Montville Robots Make Microchips
S-Cubed is Montville's premier robot manufacturing location.
S-Cubed makes robots. The robots are designed to prepare silicon wafers so they will be suitable for microchip production. In other words, the robots are an integral part of S-Cubed’s photoresist processing equipment.
According to Joe Deghuee, an employee who has worked at S-Cubed “since day one,” there are many steps that a silicon wafer goes through to become a microchip.
Wafers may differ in size, from two inches to over eight inches. They can hold hundreds of microchip templates. A variety of coatings may be applied to prepare a wafer for microchip use.
Quartz, gold, copper and other substances are deposited evenly on each wafer creating a surface that acts like old fashioned photo paper. The type of coating material chosen is based on what the microchip will be used to program.
Quartz, for example, is often used in microchips that are associated with optical applications, like night vision goggles.
Coatings resemble the viscosity of honey, and, in fact, at S-Cubed’s Montville facility, honey or syrup are used to test each machine manufactured.
“We don’t use any toxic chemicals here,” added Deghuee.
Once a wafer is coated it is then receptive to light or temperature. Tiny repetitive images that map the circuitry of a finished microchip are projected onto the surface of a wafer to provide the layout for thin wires that will carry information in a phone, car, computer, game, or any number of microchip based products.
After the image is projected onto a wafer, the exposed segments of the wafer’s surface are washed away, leaving behind the blueprint for the circuitry that will become the microchip.
S-Cubed manufactures the robots that evenly apply the coatings to the surface of the wafers. They also produce machines that ensure that each wafer is consistently heated and cooled to protect the wafers from warping. Finally, S-Cubed robots uniformly wash and finish the wafers to protect against cracking and chipping.
On average S-Cubed manufactures seven or eight robots per year for a variety of industries.
“The cost of each machine ranges in price from $50,000 to $500,000,” explained Gary Hillman, owner and founder of S-Cubed.
“We don’t know all the products that chips, manufactured in our machines, are in,” explained Deghuee.
Hillman noted that phones, toys, cars, computers, almost everything, use microchip technology.
Each customized robot manufactured meets the specific criteria of each S-Cubed client. However, all robots have similarities in common. For example, the surface coating on a silicon wafer must be consistent from edge to edge. Each coating robot is equipped with a mechanism that ensures the wafer will be coated, spun, and edged accurately time after time. The thickness of the coating is controlled by the speed at which the wafer is spun.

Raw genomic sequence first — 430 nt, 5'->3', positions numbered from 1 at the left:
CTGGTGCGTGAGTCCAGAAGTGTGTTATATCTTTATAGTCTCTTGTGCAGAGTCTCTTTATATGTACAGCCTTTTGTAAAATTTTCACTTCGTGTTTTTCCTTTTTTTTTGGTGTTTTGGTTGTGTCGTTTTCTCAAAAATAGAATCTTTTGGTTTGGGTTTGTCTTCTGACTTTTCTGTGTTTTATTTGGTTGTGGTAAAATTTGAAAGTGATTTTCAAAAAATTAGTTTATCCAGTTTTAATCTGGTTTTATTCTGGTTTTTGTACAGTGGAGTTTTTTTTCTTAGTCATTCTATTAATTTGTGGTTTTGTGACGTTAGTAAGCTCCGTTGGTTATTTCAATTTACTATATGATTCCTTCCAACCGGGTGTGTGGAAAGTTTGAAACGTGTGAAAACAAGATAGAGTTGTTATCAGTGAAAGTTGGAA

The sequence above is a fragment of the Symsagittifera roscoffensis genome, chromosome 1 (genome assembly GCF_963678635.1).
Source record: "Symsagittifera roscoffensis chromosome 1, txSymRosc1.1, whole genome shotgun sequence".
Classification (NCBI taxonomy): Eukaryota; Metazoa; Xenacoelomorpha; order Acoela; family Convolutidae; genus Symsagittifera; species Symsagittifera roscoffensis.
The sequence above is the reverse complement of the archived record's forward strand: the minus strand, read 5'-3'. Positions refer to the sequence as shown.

Hillman got the idea for his robots when he went on a tour of an RCA factory.
“I always ask, ‘What do you need that you don’t have?’” said Hillman about the creation of his robots. “I went to RCA labs for a tour. I asked, ‘What else do you need.’ They said they didn’t need anything, but then I saw a boat puller [a person] slowly pulling a boat load of wafers out of the kiln by hand. A big sign said ‘Pull in seven minutes,’ and a big clock timed the puller. I asked, ‘What happens if the puller pulls too fast or too slow?’”
Hillman was told that if silicon wafers are pulled out of the fire too quickly or slowly, they can warp. At the time each load of wafers was worth $30,000.
Hillman told RCA, “I’ve got a machine that can do that,” and then he went home and invented one. S-Cubed is a continuation of Hillman’s original creation.
According to the website, S-Cubed photoresist equipment is compact and reliable.
Hillman explained that S-Cubed keeps manufacturing costs down by eliminating middle men suppliers. This results in a more affordable machine for customers.
The 72 year-old entrepreneur considers himself a problem solver. He said he is always interested in trying new things.
In his twenties, Hillman wanted to become an engineer, but was told, three times, by Georgia Tech, that he didn’t make the cut for acceptance. Undeterred, he kept on showing up for class. Finally, Georgia Tech conceded that Hillman is an engineer.
“I am a firm believer in showing up,” said Hillman. “Just show up and you’ll get in. I graduated with a degree in ceramic engineering.”
Hillman’s philosophy has formed the basis of his engineering career. For almost fifty years he has been creating problem solving products.
“It’s fun,” he explained. “The greatest moments occur whenever you see something in your mind’s eye become a reality.”
Hillman’s first job out of engineering school was at Corning Glass, where, within six months he, and the team he assembled, created the high pressure sodium vapor lamp.
It is technology that is “still used today all over the world,” Hillman explained.
High pressure sodium vapor lamps are widely used in streetlamps and airplanes.
S-Cubed stands for “two series of S's,” said Hillman, “Solid, Smart, Stable and Service Support Specialties, Inc.”
Despite the recent unevenness in the US and world economies, Hillman said S-Cubed, an international company, is growing.
S-Cubed employs highly skilled engineers, from a variety of backgrounds. They range in age from 19 to 72.
"We're like a little UN here," said Hillman.
S-Cubed robots are used to make microchips that are used in “almost everything,” said Deghuee. “I love my job ‘cause every place I go it’s different and it’s just cool what they do with this stuff.”
“The joy of creation,” added Hillman. “It’s exciting when you make it work, and we always make it work.”
S-Cubed is located at 9 Mars Court in Montville.